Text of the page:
Friday, August 28, 2009

NREL Confirms Spectrolab's 41.6% Conversion Efficiency Record

PV-Tech, Tom Cheney

The National Renewable Energy Laboratory has validated a new world record for terrestrial concentrator solar-cell efficiency using Spectrolab's latest multijunction photovoltaic devices. The cells from the Boeing subsidiary hit efficiencies of 41.6% during June tests at the Department of Energy lab in Golden, CO, topping the previous record of 41.1% held by the Fraunhofer Institute in Germany.

"This latest record asserts Spectrolab's leadership position in high-efficiency multijunction solar cells and brings the industry one step closer to achieving affordable solar electricity," said David Lillington, president of Spectrolab. "This cell is an advanced version of our lattice-matched cell technology that will be incorporated quickly and successfully into our production line. This milestone underscores our emphasis on realizing the highest efficiency cells in high-volume production."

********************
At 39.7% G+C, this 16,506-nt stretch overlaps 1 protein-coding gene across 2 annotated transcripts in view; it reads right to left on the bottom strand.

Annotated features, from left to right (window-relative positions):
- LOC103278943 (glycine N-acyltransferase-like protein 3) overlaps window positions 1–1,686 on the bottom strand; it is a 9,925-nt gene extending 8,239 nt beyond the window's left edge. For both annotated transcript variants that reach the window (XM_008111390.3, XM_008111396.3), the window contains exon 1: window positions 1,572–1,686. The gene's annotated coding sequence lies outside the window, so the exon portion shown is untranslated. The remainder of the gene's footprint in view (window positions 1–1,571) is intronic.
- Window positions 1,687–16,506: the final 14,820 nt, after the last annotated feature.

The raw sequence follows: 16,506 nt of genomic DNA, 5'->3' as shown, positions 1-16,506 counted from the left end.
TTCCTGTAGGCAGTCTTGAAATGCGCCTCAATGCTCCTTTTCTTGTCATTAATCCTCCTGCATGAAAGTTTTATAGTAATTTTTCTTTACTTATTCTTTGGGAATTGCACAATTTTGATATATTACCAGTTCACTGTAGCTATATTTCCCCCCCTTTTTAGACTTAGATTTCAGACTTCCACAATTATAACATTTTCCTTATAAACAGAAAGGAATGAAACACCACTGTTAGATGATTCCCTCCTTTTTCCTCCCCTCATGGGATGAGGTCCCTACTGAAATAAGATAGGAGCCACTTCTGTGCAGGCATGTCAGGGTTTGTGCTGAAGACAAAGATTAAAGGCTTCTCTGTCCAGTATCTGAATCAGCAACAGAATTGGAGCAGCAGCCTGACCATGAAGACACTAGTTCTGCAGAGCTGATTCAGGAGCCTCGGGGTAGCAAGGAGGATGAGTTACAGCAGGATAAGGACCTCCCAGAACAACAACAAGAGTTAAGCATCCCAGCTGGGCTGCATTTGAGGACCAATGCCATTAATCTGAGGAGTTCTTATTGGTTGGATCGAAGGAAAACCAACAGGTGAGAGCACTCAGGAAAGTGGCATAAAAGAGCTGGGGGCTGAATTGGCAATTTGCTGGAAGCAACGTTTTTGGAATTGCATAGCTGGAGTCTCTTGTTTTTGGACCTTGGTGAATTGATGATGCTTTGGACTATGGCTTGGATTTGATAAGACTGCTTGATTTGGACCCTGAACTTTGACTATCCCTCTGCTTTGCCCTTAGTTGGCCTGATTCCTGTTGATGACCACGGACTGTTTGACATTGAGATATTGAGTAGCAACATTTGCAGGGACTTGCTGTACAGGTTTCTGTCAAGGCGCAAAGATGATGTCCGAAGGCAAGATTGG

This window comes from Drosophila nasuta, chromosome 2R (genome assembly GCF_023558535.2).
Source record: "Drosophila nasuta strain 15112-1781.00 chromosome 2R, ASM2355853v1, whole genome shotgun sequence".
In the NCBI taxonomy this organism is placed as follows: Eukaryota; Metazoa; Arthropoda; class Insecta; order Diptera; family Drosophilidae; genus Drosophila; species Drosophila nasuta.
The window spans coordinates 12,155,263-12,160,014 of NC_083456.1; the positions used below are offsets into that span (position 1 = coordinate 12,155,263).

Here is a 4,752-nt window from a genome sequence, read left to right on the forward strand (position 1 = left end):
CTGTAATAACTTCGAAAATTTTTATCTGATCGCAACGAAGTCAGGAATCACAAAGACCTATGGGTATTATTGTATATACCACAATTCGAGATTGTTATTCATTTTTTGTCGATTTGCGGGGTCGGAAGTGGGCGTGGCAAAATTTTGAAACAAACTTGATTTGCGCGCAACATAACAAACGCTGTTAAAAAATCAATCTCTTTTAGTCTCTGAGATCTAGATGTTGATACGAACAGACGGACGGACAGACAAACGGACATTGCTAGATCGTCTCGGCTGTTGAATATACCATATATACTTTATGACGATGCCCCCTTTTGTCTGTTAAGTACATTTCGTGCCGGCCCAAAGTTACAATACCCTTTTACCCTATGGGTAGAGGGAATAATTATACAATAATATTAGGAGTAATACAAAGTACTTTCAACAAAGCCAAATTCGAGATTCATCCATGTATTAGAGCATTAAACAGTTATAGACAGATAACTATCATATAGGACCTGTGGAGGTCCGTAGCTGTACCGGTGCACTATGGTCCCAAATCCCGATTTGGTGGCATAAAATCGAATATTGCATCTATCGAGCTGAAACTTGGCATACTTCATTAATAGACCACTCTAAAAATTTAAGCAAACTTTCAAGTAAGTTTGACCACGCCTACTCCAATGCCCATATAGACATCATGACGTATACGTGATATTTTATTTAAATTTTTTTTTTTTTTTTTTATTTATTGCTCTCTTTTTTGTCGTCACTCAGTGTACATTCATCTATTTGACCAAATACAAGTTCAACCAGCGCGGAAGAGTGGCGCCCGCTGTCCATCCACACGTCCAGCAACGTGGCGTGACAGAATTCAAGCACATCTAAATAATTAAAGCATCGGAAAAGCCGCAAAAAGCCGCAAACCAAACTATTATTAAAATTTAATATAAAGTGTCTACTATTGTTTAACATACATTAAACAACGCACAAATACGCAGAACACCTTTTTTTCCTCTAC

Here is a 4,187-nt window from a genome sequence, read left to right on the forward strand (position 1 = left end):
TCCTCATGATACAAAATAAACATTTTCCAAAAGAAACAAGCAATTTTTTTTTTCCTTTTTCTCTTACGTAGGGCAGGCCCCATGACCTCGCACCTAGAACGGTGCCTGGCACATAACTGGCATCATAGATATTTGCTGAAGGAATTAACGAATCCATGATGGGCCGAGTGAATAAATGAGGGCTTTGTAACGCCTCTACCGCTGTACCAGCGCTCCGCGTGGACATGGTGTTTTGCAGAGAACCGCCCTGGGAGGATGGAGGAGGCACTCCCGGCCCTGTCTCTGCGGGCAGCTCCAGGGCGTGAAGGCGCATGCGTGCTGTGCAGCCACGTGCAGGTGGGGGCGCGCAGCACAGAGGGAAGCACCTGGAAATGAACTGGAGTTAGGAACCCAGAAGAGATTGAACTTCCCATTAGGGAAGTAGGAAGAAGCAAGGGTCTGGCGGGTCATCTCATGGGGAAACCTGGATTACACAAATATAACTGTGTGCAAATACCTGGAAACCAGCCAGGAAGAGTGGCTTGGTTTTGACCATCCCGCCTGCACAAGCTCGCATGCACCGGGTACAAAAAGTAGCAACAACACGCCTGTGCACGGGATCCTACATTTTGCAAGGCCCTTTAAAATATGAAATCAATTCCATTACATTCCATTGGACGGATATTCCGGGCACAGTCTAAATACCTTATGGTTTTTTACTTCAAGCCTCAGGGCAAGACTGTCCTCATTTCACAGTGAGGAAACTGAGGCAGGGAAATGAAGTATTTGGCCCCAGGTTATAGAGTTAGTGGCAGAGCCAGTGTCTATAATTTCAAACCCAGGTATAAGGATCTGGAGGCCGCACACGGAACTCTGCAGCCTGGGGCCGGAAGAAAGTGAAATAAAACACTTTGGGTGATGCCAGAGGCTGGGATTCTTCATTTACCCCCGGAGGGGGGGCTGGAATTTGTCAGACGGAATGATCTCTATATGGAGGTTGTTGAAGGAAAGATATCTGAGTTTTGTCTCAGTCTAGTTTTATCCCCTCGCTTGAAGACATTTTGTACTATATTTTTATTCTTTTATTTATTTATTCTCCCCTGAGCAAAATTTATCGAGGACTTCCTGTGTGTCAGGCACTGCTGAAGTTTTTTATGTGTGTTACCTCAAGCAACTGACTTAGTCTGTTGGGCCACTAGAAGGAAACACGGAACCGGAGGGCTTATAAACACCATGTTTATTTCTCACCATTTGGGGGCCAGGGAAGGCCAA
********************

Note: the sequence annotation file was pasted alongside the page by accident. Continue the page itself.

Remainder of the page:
Produced in February 2008, the new cell is an advanced version of the lattice-matched triple-junction technology already produced in high volumes for space and terrestrial applications at Spectrolab's fab in Sylmar, CA, where the new technology was pioneered more than a decade ago. The new cell incorporates several improvements in wafer processing to reduce metal grid shadowing and series resistance, increasing the device's overall efficiency.

"Over the past decade, Spectrolab's efforts developing terrestrial solar cell efficiency have achieved an average improvement of approximately one percentage point per year, and we expect to continue that pace," added Lillington.

Spectrolab says that its cells power 60% of all satellites in orbit around the Earth as well as the solar arrays providing the International Space Station with electricity. The Boeing unit expects to reach an annual capacity of 300MW in 2010, following a series of investments to meet increasing terrestrial concentrating PV demand from SolFocus and other customers.

See the original article here

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